Drivers are used to working hard to find the best price for a tank of fuel.
Supermarkets, it turns out, have been working only as hard as they need to to provide it.
A Competition and Markets Authority investigation into fuel pricing has found that retail margins at supermarkets have widened by 6p per litre in the past year, landing consumers with a total bill of £900m.
The reason they say is a “rocket and feather” approach to pricing, soaring up when the oil price rises but descending more sedately when it falls.
All of the big four supermarkets are implicated, but the biggest impact has been a change of policy at Asda and Morrisons, both for years reliably the cheapest fuel retailers.
In the past year they have gone from driving competition to driving prices up, with a deliberate focus on increasing fuel margins compounded by a complacent approach from Tesco and Sainsbury’s.
While Asda and Morrisons actively seek to price fuel competitively, their rivals have simply pegged their prices to traditionally cheaper competitors.
That meant that when Asda’s margins grew and prices stayed higher than they might previously, Tesco and Sainsbury’s offers followed suit.
The result, says the CMA, is consumers are paying more across the board.
What it does not say is that the underlying reason may be changes of ownership at both Asda and Morrisons that have added debt to the businesses.
In 2020, Asda was purchased for £6.8bn in a heavily leveraged buyout by the Issa brothers Zuber and Mohsin, who also controlled the EG chain of almost 400 petrol stations. It has since completed a £3bn buyout of EG, a move waved through by the CMA, giving the supermarket control of more than 700 forecourts and the brothers’ enormous influence over the UK retail market.
In 2021, Morrisons was sold to US private equity operator Clayton, Dubilier & Rice for £7bn. In its first full year under new ownership it recorded a £1.5bn loss, caused in part by increased financing costs of £593m.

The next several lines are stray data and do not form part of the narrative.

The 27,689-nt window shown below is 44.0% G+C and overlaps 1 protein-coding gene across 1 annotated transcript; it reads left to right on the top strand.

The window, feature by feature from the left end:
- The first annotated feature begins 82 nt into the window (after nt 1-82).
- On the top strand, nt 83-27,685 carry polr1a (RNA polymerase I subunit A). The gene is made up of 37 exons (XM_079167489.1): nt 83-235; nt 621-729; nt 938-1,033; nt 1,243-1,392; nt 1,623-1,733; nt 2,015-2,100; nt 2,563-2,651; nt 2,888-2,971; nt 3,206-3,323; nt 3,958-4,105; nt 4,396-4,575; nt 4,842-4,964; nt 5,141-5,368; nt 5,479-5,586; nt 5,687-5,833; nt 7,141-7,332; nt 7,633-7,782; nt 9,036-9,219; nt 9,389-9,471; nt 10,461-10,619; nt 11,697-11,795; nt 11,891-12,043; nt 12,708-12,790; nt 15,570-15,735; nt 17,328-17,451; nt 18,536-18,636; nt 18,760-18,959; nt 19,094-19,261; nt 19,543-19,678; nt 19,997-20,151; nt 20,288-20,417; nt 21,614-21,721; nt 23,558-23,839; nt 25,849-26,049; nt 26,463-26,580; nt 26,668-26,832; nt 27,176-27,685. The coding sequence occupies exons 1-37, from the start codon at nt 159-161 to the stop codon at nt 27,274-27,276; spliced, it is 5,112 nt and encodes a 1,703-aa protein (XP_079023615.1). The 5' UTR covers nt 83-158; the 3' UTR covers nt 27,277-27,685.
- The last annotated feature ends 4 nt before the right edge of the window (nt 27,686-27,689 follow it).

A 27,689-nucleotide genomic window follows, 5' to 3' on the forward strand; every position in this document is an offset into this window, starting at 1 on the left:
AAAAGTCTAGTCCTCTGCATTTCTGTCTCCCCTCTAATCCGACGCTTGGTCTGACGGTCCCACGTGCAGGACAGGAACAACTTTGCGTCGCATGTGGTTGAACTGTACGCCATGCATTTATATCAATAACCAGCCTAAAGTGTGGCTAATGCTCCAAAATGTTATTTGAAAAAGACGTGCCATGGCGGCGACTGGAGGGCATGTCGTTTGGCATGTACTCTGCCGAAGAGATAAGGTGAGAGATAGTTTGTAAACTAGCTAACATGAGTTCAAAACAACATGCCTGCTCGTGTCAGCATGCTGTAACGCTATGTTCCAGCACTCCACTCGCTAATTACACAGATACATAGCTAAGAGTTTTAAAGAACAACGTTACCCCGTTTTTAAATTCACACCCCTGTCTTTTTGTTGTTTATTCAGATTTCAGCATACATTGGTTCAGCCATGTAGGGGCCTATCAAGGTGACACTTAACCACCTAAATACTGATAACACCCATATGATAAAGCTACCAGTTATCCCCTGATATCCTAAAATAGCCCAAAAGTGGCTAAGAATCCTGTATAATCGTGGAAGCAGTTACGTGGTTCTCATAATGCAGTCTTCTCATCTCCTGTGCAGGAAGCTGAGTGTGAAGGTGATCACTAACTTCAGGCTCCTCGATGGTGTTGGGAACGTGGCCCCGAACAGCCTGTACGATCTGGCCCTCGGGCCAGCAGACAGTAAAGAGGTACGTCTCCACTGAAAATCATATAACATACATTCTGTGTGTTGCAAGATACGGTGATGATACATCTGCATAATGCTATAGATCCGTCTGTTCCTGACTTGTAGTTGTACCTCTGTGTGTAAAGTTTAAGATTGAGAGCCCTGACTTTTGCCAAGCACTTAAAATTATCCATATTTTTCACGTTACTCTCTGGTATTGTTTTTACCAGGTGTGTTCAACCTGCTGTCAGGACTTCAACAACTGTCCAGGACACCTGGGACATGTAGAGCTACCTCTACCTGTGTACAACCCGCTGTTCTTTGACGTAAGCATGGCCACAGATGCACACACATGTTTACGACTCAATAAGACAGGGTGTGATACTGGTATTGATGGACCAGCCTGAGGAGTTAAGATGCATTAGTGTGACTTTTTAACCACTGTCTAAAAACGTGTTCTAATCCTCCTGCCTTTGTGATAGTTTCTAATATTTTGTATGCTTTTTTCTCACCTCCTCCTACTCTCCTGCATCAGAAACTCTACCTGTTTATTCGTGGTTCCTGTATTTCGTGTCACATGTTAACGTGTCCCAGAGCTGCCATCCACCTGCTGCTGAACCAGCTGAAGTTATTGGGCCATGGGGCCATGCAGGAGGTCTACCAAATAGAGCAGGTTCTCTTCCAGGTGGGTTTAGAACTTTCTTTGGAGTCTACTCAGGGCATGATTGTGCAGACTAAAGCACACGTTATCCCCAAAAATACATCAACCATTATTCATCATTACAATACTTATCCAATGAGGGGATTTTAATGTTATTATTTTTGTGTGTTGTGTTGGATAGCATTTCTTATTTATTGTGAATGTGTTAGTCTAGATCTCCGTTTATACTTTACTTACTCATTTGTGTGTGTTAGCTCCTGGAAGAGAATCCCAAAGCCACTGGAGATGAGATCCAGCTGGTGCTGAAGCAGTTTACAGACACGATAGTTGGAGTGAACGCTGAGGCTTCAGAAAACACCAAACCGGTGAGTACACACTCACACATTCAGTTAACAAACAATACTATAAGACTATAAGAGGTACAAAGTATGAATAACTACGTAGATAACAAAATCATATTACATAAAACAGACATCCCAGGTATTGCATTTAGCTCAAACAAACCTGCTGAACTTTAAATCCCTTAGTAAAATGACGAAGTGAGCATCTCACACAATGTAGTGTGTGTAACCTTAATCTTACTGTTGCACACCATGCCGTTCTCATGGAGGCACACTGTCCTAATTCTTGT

Last week, Morrisons chief executive David Potts conceded there were “problems” with the fuel market, and in its response the supermarket said fuel profits were helping offset the impact of food inflation.
Drivers paid higher pump prices after supermarkets increased margins
Supermarket bosses defend food prices and deny profiteering
“The modest increase in the profitability in fuel has been an important part of our ability to invest in holding and lowering prices in store,” it said.
Asda, it should be said, remains the cheapest petrol retailer in more than 70% of areas and, where they have a store, prices at competitors are generally cheaper too, and its response was entirely unapologetic, despite being landed with £60,000 worth of fines by the CMA for non-compliance.
“Despite record inflation, we have carefully managed our business to ensure Asda was the cheapest traditional supermarket for both groceries and fuel throughout the period reviewed by the CMA and this position is unchanged,” it said.
The CMA’s main remedy is to arm consumers with information courtesy of real-time price sharing, a mechanism that could be provided by sat-nav and smart phones to make shopping around easier.
The government was quick to say it will change the law to enforce this, and it will surely help competition locally.
It will not change the fact that the largest contributors to the price of a litre of fuel remain tax and oil.